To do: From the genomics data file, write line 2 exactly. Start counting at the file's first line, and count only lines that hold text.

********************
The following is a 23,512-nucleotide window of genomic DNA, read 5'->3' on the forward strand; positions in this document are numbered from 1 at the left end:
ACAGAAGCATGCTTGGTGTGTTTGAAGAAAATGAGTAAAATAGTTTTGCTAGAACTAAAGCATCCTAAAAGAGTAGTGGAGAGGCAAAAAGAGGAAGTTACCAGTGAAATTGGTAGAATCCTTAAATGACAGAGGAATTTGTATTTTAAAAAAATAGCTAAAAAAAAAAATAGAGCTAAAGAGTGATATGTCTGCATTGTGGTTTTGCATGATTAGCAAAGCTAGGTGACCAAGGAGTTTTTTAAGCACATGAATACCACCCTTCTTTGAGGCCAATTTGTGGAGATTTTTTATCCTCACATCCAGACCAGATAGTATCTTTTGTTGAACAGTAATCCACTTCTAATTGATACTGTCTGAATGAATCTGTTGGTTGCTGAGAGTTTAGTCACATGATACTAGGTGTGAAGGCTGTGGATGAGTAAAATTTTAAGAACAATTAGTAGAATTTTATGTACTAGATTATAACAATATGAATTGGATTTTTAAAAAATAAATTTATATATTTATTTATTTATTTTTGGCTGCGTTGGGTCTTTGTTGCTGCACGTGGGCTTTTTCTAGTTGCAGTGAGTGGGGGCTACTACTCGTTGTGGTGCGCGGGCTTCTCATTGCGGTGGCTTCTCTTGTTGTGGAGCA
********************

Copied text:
ACAGAAGCATGCTTGGTGTGTTTGAAGAAAATGAGTAAAATAGTTTTGCTAGAACTAAAGCATCCTAAAAGAGTAGTGGAGAGGCAAAAAGAGGAAGTTACCAGTGAAATTGGTAGAATCCTTAAATGACAGAGGAATTTGTATTTTAAAAAAATAGCTAAAAAAAAAAATAGAGCTAAAGAGTGATATGTCTGCATTGTGGTTTTGCATGATTAGCAAAGCTAGGTGACCAAGGAGTTTTTTAAGCACATGAATACCACCCTTCTTTGAGGCCAATTTGTGGAGATTTTTTATCCTCACATCCAGACCAGATAGTATCTTTTGTTGAACAGTAATCCACTTCTAATTGATACTGTCTGAATGAATCTGTTGGTTGCTGAGAGTTTAGTCACATGATACTAGGTGTGAAGGCTGTGGATGAGTAAAATTTTAAGAACAATTAGTAGAATTTTATGTACTAGATTATAACAATATGAATTGGATTTTTAAAAAATAAATTTATATATTTATTTATTTATTTTTGGCTGCGTTGGGTCTTTGTTGCTGCACGTGGGCTTTTTCTAGTTGCAGTGAGTGGGGGCTACTACTCGTTGTGGTGCGCGGGCTTCTCATTGCGGTGGCTTCTCTTGTTGTGGAGCA